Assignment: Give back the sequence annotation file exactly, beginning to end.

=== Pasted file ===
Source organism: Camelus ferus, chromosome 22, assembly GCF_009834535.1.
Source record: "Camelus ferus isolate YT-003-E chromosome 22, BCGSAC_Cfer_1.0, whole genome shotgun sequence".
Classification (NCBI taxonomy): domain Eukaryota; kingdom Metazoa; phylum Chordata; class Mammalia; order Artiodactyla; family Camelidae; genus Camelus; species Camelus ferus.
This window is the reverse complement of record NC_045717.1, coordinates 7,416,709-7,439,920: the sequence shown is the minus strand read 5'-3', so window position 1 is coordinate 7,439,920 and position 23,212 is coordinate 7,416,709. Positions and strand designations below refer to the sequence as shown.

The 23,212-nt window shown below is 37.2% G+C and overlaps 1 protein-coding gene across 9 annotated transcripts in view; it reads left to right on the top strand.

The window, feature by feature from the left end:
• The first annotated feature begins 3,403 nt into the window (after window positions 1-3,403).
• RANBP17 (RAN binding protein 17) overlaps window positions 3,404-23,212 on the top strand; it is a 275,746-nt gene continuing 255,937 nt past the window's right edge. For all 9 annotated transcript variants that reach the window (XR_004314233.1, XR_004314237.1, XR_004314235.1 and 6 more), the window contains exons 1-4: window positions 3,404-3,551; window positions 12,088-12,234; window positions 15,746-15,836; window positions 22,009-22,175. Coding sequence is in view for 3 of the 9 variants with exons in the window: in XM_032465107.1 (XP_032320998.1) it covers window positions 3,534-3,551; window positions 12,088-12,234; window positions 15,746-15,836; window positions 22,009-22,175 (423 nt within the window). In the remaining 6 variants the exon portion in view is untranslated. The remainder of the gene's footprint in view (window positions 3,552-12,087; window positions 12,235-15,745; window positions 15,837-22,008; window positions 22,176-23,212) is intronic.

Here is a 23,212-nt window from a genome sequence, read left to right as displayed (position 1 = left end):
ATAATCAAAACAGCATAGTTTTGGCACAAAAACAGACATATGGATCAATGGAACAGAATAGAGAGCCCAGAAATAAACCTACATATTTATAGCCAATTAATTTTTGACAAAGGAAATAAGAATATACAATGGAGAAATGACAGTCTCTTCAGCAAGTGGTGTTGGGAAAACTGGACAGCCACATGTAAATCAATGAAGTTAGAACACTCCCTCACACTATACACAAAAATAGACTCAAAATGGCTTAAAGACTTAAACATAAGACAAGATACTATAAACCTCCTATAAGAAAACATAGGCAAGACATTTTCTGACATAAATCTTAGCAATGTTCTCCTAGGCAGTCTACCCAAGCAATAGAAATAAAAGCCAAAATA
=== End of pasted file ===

Source organism: Camelus ferus, chromosome 22, assembly GCF_009834535.1.
Source record: "Camelus ferus isolate YT-003-E chromosome 22, BCGSAC_Cfer_1.0, whole genome shotgun sequence".
Classification (NCBI taxonomy): domain Eukaryota; kingdom Metazoa; phylum Chordata; class Mammalia; order Artiodactyla; family Camelidae; genus Camelus; species Camelus ferus.
This window is the reverse complement of record NC_045717.1, coordinates 7,416,709-7,439,920: the sequence shown is the minus strand read 5'-3', so window position 1 is coordinate 7,439,920 and position 23,212 is coordinate 7,416,709. Positions and strand designations below refer to the sequence as shown.

The 23,212-nt window shown below is 37.2% G+C and overlaps 1 protein-coding gene across 9 annotated transcripts in view; it reads left to right on the top strand.

The window, feature by feature from the left end:
• The first annotated feature begins 3,403 nt into the window (after window positions 1-3,403).
• RANBP17 (RAN binding protein 17) overlaps window positions 3,404-23,212 on the top strand; it is a 275,746-nt gene continuing 255,937 nt past the window's right edge. For all 9 annotated transcript variants that reach the window (XR_004314233.1, XR_004314237.1, XR_004314235.1 and 6 more), the window contains exons 1-4: window positions 3,404-3,551; window positions 12,088-12,234; window positions 15,746-15,836; window positions 22,009-22,175. Coding sequence is in view for 3 of the 9 variants with exons in the window: in XM_032465107.1 (XP_032320998.1) it covers window positions 3,534-3,551; window positions 12,088-12,234; window positions 15,746-15,836; window positions 22,009-22,175 (423 nt within the window). In the remaining 6 variants the exon portion in view is untranslated. The remainder of the gene's footprint in view (window positions 3,552-12,087; window positions 12,235-15,745; window positions 15,837-22,008; window positions 22,176-23,212) is intronic.

Here is a 23,212-nt window from a genome sequence, read left to right as displayed (position 1 = left end):
ATAATCAAAACAGCATAGTTTTGGCACAAAAACAGACATATGGATCAATGGAACAGAATAGAGAGCCCAGAAATAAACCTACATATTTATAGCCAATTAATTTTTGACAAAGGAAATAAGAATATACAATGGAGAAATGACAGTCTCTTCAGCAAGTGGTGTTGGGAAAACTGGACAGCCACATGTAAATCAATGAAGTTAGAACACTCCCTCACACTATACACAAAAATAGACTCAAAATGGCTTAAAGACTTAAACATAAGACAAGATACTATAAACCTCCTATAAGAAAACATAGGCAAGACATTTTCTGACATAAATCTTAGCAATGTTCTCCTAGGCAGTCTACCCAAGCAATAGAAATAAAAGCCAAAATA